Somehow, I've found ways to adjust to it all these years, but I never really paid much attention to it until I read this thread (even though you guys are talking about the bow hand).

Anyway, very interesting.



June 15, 2015 at 04:25 PM ·

June 15, 2015 at 04:32 PM · That's interesting Liz. I used to live in Wales and I worked there in Cardiff with WNO and the BBC Sqwelch orchestra.

If you were in London I could have had a look at your bow hand. Maybe a video would work?

June 15, 2015 at 06:27 PM ·

June 19, 2015 at 10:50 PM · This video may help:

And here is an example of an inactive pinkie: (but not necessarily a good example)

June 20, 2015 at 06:23 AM · Sent you a pinky email Liz. (Typed with my pinky ...)

June 20, 2015 at 10:22 PM ·

June 22, 2015 at 10:23 AM ·

June 22, 2015 at 11:26 AM · I can and do use both holds. I find the FB best at the heel whereas the Russian is great at the point.

It's good to find out what works best for each individual player. Depending on the desired result one can also change between flat hair or a slightly angled stick. Playing the fiddle is always a journey of experimentation.

June 25, 2015 at 09:42 PM ·

June 26, 2015 at 07:44 AM · You do need to persevere with the new hold as it took me about three weeks to feel at ease with it, and I had in the past used it.

However, it should not reduce the finger and hand flexibility. Practice fast off the string semiquavers on one or two notes in the middle of the bow. The fingers should be flexible and do all the work.

The only area where you might feel less flexible control is very near the heel, say the last six inches. You can do excercises to help this, or maybe avoid this area of the bow. Scales played at the heel are always a good practise method.

June 26, 2015 at 05:48 PM ·

June 26, 2015 at 06:54 PM · If you keep a free and relaxed hold and use plenty of bow (don't starve the sound) it should get even better.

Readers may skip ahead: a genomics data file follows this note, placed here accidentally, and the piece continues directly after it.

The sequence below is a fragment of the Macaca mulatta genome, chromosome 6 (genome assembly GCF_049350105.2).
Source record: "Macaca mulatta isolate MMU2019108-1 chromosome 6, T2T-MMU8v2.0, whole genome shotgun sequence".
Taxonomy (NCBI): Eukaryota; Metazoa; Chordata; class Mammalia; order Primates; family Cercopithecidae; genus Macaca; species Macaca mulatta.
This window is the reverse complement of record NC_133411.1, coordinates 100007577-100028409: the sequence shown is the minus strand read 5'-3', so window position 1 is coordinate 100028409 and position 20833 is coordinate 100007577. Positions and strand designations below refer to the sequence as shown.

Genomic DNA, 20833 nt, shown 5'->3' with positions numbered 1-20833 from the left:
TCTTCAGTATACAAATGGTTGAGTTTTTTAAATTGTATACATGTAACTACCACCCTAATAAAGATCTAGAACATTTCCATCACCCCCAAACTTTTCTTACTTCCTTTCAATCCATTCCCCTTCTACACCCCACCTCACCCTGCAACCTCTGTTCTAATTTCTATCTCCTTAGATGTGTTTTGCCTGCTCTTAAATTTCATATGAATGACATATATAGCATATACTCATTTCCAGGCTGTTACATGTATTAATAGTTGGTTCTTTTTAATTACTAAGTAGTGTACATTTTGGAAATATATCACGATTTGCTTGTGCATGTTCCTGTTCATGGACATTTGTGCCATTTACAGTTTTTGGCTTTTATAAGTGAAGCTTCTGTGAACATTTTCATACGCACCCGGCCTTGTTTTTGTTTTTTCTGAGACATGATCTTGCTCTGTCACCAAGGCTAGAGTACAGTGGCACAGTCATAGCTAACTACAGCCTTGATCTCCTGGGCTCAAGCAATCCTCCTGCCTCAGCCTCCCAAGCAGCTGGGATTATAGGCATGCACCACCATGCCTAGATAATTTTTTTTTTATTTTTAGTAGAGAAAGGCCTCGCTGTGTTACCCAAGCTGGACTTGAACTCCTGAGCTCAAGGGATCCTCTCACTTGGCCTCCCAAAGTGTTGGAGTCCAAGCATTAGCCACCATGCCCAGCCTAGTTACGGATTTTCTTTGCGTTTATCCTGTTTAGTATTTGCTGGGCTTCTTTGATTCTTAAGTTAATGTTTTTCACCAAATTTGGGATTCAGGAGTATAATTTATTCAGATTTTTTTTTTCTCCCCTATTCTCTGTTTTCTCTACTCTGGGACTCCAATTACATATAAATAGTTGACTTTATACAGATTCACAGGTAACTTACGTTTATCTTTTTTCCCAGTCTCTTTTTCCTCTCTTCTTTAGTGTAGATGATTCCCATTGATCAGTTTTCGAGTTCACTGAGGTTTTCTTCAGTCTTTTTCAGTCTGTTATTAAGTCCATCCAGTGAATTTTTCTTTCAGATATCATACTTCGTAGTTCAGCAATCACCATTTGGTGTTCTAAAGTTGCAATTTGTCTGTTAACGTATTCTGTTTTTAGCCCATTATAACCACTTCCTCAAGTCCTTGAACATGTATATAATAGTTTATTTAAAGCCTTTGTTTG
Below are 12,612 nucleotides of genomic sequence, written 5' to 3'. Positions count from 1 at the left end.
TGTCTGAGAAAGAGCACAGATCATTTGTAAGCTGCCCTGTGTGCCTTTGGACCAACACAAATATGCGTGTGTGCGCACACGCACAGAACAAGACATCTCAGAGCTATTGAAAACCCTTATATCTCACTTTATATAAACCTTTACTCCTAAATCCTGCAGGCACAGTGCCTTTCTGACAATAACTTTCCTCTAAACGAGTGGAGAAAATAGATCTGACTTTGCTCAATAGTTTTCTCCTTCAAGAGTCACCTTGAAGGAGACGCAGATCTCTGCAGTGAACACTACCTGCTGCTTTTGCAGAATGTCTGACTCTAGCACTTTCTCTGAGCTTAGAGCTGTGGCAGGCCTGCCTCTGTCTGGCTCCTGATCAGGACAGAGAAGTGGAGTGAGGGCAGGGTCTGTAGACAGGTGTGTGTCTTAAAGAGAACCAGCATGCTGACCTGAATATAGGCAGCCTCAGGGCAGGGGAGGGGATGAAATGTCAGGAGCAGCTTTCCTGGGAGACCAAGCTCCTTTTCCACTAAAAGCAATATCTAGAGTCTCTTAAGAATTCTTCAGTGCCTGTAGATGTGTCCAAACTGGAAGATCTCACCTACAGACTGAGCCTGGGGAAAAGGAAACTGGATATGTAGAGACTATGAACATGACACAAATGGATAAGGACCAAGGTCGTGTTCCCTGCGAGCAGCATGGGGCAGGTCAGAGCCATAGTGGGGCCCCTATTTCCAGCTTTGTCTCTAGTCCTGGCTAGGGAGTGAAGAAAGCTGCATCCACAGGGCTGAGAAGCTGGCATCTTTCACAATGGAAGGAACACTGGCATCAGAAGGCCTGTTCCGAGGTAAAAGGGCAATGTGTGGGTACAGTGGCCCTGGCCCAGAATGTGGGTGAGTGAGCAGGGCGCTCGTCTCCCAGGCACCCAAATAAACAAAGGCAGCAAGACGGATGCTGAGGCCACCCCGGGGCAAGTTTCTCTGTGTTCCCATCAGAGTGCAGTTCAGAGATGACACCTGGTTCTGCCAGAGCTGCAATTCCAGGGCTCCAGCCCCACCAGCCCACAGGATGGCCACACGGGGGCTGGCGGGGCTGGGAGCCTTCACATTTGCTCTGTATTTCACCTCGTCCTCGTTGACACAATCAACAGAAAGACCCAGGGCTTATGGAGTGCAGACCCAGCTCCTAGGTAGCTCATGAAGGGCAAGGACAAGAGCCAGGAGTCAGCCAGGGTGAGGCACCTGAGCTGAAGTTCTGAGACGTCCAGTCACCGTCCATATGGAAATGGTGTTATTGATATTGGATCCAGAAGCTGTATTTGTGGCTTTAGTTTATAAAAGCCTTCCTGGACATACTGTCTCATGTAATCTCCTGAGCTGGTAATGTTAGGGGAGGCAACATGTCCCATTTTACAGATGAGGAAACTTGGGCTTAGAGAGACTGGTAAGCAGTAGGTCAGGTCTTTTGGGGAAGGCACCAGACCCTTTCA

Good luck!

January 9, 2017 at 06:39 PM · Glad to "see" you back, Liz! Some of us take things seriously...

This discussion has been archived and is no longer accepting responses.

Facebook Twitter YouTube Instagram Email is made possible by...

Shar Music
Shar Music: Check out our selection of Celtic music

Pirastro Strings
Pirastro Strings

JR Judd Violins
JR Judd Violins

Los Angeles Philharmonic
Los Angeles Philharmonic

Dimitri Musafia, Master Maker of Violin and Viola Cases
Dimitri Musafia, Master Maker of Violin and Viola Cases

Thomastik-Infeld's Dynamo Strings
Thomastik-Infeld's Dynamo Strings

National Symphony Orchestra
National Symphony Orchestra

Violins of Hope
Violins of Hope Summer Music Programs Directory
Find a Summer Music Program Shopping Guide Shopping Guide

ARIA International Summer Academy

Borromeo Music Festival

Metzler Violin Shop

Southwest Strings

Bobelock Cases

Johnson String Instrument/Carriage House Violins

Jargar Strings

Bay Fine Strings Violin Shop


Los Angeles Violin Shop


String Masters

Nazareth Gevorkian Violins

Laurie's Books

Discover the best of in these collections of editor Laurie Niles' exclusive interviews. Interviews Volume 1 Interviews Volume 1, with introduction by Hilary Hahn Interviews Volume 2 Interviews Volume 2, with introduction by Rachel Barton Pine